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Doctor explains the keys to keeping weight off in the new year -- for good

File photo
File photo (iStock / MartiSaiz)

A new year means a “new you.”

It’s no wonder that weight loss is often cited as the No. 1 New Year’s resolution for Americans. But even if we manage to lose a few pounds, sometimes keeping weight off can be just as difficult.

According to Dr. Leslie Heinberg, Ph.D., of Cleveland Clinic, the first step in weight loss success is to understand that the journey to weight management is not a one-and-done approach.

“The way we have set things up, in our own mind, is that you lose weight, you go on a diet and -- hooray -- you’re done,” she said. “Unfortunately, that’s not the finish line. That’s just the starting line to a much longer and somewhat more complicated challenge, which is keeping that weight off over time.”

Without actively working on weight loss maintenance, Heinberg said, the vast majority of people will regain their weight because their body’s biology will fight to get back to its old weight.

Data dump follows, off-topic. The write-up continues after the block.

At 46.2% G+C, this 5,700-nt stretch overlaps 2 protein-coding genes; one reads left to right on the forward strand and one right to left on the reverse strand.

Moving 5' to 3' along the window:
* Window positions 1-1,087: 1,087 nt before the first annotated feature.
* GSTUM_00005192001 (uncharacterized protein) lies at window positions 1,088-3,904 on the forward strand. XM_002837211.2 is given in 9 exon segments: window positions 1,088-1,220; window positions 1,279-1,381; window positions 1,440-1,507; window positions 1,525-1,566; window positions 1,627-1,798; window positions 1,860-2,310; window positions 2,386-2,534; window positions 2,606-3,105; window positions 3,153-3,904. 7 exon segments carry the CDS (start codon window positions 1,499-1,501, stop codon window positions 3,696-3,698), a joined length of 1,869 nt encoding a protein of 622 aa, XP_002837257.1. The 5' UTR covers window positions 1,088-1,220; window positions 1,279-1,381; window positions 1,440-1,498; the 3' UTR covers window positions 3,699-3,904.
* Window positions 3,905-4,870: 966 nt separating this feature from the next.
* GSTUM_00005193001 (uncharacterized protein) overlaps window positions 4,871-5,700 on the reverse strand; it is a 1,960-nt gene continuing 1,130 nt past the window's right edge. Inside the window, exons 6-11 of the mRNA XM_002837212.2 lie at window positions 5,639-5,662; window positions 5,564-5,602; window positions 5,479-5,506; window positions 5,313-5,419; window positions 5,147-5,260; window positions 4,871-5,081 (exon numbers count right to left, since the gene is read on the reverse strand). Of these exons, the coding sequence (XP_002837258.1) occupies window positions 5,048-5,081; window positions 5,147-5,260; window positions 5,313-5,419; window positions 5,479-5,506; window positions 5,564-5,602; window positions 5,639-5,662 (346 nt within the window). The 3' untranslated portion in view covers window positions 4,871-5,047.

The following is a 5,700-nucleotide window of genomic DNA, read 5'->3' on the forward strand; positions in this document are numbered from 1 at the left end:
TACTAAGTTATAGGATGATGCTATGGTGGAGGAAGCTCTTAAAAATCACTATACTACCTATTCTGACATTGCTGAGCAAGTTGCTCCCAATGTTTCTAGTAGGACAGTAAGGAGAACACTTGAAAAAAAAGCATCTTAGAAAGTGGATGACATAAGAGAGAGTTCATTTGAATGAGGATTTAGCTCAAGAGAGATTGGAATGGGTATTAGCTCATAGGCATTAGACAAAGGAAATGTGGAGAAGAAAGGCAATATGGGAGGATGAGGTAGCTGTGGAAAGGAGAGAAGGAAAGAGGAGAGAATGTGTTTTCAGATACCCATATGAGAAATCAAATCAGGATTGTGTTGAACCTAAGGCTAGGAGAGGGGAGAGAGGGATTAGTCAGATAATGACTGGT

That’s why it’s essential to find a way to work more movement into your lifestyle.

“Physical activity is helpful when it comes to losing weight, but where it really is powerful is fighting against that biology,” Heinberg said. “Ongoing physical activity and quite a bit of it, 150 to 250 minutes of moderate physical activity a week, is what seems to be very helpful in weight loss maintenance.”

When it comes to weight loss, there is no such thing as a quick fix. To achieve long term weight loss, according to Heinberg, slow and steady wins the race, and making lifestyle changes that you can keep up past January is key.

“It took quite a while for weight to come on and it takes a long time for weight to come off,” Heinberg said. “Diets that are extreme and that promise an enormous amount of weight loss in a short period of time are the ones associated with the highest dropouts, and often times, more weight regain.”

Heinberg reminds people there is not a one-size-fits-all approach to weight loss. Many people try several approaches before finding a plan that works for them. She recommends enlisting the help of a health care professional to help figure out what works for you.